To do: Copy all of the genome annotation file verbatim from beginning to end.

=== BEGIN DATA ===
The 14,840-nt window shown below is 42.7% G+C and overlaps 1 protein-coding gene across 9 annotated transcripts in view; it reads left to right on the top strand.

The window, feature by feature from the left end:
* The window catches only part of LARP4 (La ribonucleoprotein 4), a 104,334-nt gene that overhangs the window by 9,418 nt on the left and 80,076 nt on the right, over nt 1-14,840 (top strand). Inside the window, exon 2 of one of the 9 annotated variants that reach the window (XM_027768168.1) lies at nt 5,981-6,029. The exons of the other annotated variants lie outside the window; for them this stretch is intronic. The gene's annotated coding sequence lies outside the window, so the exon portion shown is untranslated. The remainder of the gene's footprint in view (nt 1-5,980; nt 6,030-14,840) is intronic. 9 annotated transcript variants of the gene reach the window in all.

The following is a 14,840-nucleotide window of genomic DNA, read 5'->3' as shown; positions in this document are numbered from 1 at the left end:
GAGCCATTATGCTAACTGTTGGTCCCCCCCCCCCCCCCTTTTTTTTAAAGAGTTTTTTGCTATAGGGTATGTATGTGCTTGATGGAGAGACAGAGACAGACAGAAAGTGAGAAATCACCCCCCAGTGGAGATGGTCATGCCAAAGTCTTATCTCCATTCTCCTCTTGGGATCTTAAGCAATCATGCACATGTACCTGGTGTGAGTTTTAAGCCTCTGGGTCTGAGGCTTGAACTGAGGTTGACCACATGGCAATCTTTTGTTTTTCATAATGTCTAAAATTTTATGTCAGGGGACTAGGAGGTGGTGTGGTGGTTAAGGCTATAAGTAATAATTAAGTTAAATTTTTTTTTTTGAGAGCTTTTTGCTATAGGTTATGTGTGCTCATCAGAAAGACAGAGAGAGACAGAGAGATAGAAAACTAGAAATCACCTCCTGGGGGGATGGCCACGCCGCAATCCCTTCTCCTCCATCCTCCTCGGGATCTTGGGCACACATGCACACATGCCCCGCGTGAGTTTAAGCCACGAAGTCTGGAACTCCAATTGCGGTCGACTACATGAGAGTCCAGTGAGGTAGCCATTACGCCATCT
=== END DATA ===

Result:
The 14,840-nt window shown below is 42.7% G+C and overlaps 1 protein-coding gene across 9 annotated transcripts in view; it reads left to right on the top strand.

The window, feature by feature from the left end:
* The window catches only part of LARP4 (La ribonucleoprotein 4), a 104,334-nt gene that overhangs the window by 9,418 nt on the left and 80,076 nt on the right, over nt 1-14,840 (top strand). Inside the window, exon 2 of one of the 9 annotated variants that reach the window (XM_027768168.1) lies at nt 5,981-6,029. The exons of the other annotated variants lie outside the window; for them this stretch is intronic. The gene's annotated coding sequence lies outside the window, so the exon portion shown is untranslated. The remainder of the gene's footprint in view (nt 1-5,980; nt 6,030-14,840) is intronic. 9 annotated transcript variants of the gene reach the window in all.

The following is a 14,840-nucleotide window of genomic DNA, read 5'->3' as shown; positions in this document are numbered from 1 at the left end:
GAGCCATTATGCTAACTGTTGGTCCCCCCCCCCCCCCCTTTTTTTTAAAGAGTTTTTTGCTATAGGGTATGTATGTGCTTGATGGAGAGACAGAGACAGACAGAAAGTGAGAAATCACCCCCCAGTGGAGATGGTCATGCCAAAGTCTTATCTCCATTCTCCTCTTGGGATCTTAAGCAATCATGCACATGTACCTGGTGTGAGTTTTAAGCCTCTGGGTCTGAGGCTTGAACTGAGGTTGACCACATGGCAATCTTTTGTTTTTCATAATGTCTAAAATTTTATGTCAGGGGACTAGGAGGTGGTGTGGTGGTTAAGGCTATAAGTAATAATTAAGTTAAATTTTTTTTTTTGAGAGCTTTTTGCTATAGGTTATGTGTGCTCATCAGAAAGACAGAGAGAGACAGAGAGATAGAAAACTAGAAATCACCTCCTGGGGGGATGGCCACGCCGCAATCCCTTCTCCTCCATCCTCCTCGGGATCTTGGGCACACATGCACACATGCCCCGCGTGAGTTTAAGCCACGAAGTCTGGAACTCCAATTGCGGTCGACTACATGAGAGTCCAGTGAGGTAGCCATTACGCCATCT